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  • Face ID and the Single User Matter

    November 1st, 2017

    More preliminary reviews are in. The iPhone X pretty much fulfills its promise with a great display, terrific performance, and all that fear mongering about Face ID was clearly wrongheaded. For the most part, it is as fast or faster than Touch ID, and as accurate in real world use. Not perfect, of course, but neither is Touch ID, although some media reports want to make a big deal of such imperfections.

    Sure, the first group of reviewers have only had their units for a few days, but it’s pretty clear where this is all heading, for the most part.

    Now as I said in yesterday’s column, there’s some relearning to do due to the loss of a Home button, but it does appear that users can adapt. The exception is when they have other iOS gear, and have to consciously adjust their digits as they switch back and forth. I’m reminded of the benefit of Apple’s decision to provide desktop and notebook keyboards with a similar feel, so you don’t have to spend a few moments getting accustomed to different levels of key travel and such. Before the keyboard designs became more closely aligned, I remember often bringing my desktop Mac’s keyboard with me on the road — or a similar one — so I didn’t have to manage the one on the notebook. I also brought a mouse, because I’ve never liked trackpads.

    I still don’t, but at least it’s better than the trackball. But the keyboard stays home.

    Now when it comes to Face ID, there’s an important limitation that may impact some of you.

    It’s designed for a single user.

    Now that puts it at a disadvantage compared to Touch ID. With Touch ID, you can store up to five separate profiles, or five separate fingers. With my iPhone, I store my left and right thumb, to gives me more flexibility depending on where I am and what I’m doing. That leaves three profiles that can be configured for other people, such as my wife.

    It’s not that she uses my iPhone all that often, if at all. A smartphone tends to be a personal device that’s meant to be used by one person. But the option is there for those who need it.

    However, Face ID is a single user setup. It may well be about the fact that it’s storing lots more data to recognize your face, and that’s understandable. I suppose it’s possible for a future iteration of Face ID to manage more profiles, or perhaps Apple made the decision that the need for a second profile was very limited, and that the second user can just stick with a passcode.

    That said, I was curious to see how it would fare with identical twins, and early tests from different publications show a mixed bag. In some cases, it will unlock with either twin, and it other cases it doesn’t. Apple originally promised it wouldn’t work, but I suppose that depends on how identical the sibling is. Maybe Face ID just needs a little fine-tuning, and a future iOS update will improve accuracy. But if the twins are friendly with one another, and there are no trust issues, it shouldn’t be such a big deal.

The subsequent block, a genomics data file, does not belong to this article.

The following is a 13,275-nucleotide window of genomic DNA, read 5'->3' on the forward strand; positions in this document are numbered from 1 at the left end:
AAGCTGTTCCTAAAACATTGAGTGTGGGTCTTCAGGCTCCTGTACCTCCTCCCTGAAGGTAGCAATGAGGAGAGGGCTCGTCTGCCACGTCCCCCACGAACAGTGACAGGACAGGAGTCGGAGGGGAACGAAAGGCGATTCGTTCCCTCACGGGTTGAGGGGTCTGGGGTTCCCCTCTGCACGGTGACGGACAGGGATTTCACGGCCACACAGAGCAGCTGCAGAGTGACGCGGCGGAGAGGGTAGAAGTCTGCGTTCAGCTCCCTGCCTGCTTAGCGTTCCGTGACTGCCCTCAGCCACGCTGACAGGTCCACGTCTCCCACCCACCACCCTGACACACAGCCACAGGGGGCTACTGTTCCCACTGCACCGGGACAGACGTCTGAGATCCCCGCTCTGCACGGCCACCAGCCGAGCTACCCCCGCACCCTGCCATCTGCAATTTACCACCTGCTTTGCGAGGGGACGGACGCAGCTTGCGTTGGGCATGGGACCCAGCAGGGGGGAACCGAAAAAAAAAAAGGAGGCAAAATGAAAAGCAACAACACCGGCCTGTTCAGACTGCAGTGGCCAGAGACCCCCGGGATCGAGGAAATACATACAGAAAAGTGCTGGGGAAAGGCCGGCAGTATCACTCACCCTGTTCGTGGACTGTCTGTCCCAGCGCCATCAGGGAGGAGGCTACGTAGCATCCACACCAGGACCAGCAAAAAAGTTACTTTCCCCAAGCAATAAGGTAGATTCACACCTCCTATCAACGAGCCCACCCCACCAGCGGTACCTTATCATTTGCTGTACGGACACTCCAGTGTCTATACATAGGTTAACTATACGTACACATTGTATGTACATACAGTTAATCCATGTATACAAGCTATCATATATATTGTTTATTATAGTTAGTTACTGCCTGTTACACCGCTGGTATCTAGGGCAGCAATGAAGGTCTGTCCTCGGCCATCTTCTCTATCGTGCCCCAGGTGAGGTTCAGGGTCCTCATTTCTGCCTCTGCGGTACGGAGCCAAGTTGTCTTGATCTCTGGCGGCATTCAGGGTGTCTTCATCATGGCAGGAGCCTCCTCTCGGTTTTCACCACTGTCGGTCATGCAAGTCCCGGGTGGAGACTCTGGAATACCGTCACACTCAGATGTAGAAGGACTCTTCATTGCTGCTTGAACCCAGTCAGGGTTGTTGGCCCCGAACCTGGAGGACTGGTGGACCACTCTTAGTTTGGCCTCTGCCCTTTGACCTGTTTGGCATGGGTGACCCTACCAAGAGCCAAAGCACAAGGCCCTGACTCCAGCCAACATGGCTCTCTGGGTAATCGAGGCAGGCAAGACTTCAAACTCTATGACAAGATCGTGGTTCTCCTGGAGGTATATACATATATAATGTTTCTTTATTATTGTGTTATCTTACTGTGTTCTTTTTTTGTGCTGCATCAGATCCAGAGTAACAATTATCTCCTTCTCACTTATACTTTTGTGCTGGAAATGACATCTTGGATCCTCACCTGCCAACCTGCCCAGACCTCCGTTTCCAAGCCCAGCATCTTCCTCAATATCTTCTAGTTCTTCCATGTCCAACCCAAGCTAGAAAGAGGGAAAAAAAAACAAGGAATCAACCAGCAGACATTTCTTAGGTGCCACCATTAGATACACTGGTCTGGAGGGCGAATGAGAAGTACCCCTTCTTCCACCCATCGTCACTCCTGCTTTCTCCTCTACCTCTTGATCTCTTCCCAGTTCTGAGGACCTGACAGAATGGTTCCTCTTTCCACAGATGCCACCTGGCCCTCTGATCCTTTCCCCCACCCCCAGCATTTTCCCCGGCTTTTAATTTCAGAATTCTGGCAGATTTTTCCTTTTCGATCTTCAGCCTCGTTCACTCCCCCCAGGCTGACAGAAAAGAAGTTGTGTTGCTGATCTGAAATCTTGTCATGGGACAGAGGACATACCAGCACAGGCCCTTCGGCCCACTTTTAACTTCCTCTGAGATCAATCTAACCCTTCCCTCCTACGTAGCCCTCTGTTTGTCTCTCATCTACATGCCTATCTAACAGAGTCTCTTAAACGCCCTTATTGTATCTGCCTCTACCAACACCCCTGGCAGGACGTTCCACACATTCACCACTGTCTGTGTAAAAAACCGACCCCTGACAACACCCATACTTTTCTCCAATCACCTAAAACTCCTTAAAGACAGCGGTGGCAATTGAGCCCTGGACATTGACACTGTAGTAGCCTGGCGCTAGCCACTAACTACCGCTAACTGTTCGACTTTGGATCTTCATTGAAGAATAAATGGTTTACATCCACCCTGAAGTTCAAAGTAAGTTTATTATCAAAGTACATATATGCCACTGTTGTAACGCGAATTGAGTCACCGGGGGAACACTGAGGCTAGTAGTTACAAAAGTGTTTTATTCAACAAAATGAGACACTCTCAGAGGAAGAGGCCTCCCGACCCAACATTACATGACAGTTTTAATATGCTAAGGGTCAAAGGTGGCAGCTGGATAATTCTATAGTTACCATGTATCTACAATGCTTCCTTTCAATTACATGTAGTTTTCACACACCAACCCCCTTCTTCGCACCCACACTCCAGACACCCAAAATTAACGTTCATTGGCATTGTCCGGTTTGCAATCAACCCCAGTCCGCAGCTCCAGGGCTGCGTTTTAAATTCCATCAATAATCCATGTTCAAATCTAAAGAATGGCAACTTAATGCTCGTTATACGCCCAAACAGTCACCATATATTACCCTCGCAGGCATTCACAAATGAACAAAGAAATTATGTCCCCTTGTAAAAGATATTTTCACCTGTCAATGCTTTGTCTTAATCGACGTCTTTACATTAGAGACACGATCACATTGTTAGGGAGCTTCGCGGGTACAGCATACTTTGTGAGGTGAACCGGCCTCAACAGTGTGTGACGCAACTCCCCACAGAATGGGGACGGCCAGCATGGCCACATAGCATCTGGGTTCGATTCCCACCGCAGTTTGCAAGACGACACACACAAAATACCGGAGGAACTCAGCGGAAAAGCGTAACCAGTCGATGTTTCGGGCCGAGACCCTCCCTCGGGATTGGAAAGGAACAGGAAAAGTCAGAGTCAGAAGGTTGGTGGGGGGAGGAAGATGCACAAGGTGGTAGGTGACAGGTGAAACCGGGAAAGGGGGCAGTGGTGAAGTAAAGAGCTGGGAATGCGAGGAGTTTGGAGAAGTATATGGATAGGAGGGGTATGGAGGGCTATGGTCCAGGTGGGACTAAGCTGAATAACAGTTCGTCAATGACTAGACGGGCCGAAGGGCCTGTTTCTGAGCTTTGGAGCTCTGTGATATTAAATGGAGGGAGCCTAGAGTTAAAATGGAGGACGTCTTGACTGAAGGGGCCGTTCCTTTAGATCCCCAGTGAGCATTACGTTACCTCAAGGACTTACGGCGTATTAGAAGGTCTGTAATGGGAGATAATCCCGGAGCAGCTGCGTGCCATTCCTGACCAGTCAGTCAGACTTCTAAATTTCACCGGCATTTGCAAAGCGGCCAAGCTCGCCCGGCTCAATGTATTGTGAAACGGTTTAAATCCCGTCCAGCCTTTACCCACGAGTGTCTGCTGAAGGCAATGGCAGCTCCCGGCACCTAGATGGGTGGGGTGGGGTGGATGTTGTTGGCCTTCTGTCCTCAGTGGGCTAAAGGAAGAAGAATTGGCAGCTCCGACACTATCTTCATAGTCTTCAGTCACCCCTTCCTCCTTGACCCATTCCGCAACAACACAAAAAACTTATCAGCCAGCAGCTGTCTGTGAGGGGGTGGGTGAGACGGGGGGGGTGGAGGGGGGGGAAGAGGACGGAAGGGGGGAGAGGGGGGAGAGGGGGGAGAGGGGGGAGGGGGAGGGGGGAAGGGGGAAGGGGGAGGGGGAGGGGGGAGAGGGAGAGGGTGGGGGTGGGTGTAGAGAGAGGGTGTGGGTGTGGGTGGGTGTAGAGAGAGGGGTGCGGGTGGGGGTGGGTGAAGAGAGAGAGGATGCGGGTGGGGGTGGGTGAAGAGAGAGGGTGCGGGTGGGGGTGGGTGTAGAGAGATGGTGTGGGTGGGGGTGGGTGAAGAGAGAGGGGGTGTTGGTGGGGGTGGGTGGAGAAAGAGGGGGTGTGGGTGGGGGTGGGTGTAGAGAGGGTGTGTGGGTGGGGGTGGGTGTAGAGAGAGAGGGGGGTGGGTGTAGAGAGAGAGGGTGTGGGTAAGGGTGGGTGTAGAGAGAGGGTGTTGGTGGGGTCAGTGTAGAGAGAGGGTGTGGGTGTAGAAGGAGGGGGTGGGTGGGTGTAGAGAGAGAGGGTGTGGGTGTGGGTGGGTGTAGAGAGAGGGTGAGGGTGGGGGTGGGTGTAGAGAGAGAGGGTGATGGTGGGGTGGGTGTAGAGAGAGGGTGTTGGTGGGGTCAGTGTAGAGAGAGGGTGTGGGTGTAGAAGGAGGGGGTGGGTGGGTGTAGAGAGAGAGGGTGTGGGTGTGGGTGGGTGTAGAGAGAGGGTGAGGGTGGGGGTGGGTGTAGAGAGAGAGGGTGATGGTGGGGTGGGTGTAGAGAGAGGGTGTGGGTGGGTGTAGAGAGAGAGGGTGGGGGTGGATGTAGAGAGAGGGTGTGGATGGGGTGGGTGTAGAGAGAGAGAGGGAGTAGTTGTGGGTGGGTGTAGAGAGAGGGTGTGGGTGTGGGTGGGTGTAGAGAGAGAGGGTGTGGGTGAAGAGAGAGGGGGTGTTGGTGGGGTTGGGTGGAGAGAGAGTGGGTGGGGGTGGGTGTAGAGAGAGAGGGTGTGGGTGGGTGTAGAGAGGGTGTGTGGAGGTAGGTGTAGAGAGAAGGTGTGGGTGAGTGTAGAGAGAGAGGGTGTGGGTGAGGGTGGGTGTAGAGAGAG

Otherwise, it’s important to realize that none of these biometric features are presented as 100% secure. Besides, if someone pulls a weapon on you and demands that you unlock your iPhone or iPad with face or finger, you will, of course, make the safe decision. I know I would, just as I would hand over my car’s key fob should the occasion arise.

    Except in an action movie or TV show of course.

    But anyone who suggests that iPhone X or any other iPhone isn’t as secure as it might be ought to consider the competition. It’s doubtful Samsung’s rear-mounted fingerprint sensor on the Galaxy S8 is more reliable than Touch ID. It’s certainly less intuitive to reach. Worse, Samsung’s facial and iris recognition features are fooled by digital photographs.

    So far, at least, attempts to fool Face ID with bogus photos or even a mask won’t succeed. So even the fictional face masks used on Mission Impossible won’t fool such a device. Or maybe it will since we are, of course, talking about a fiction story with sci-fi overtones.

    Besides, if you buy an iPhone X and don’t want to trust Face ID, stick with the passcode and be done with it. You aren’t forced to use any other feature if you prefer not to. Indeed, you aren’t forced to even set a passcode if you are absolutely certain nobody else will ever have access to your device. Or you don’t care of they do since there’s little personal data on it.

    In the real world, the critics have been temporarily silenced, but they’ll be at it again soon, complaining about every little fault they discover, or imagine, with the iPhone X. At the end of the day, it’s just a piece of electronics designed by humans and is thus imperfect. What else did you expect?



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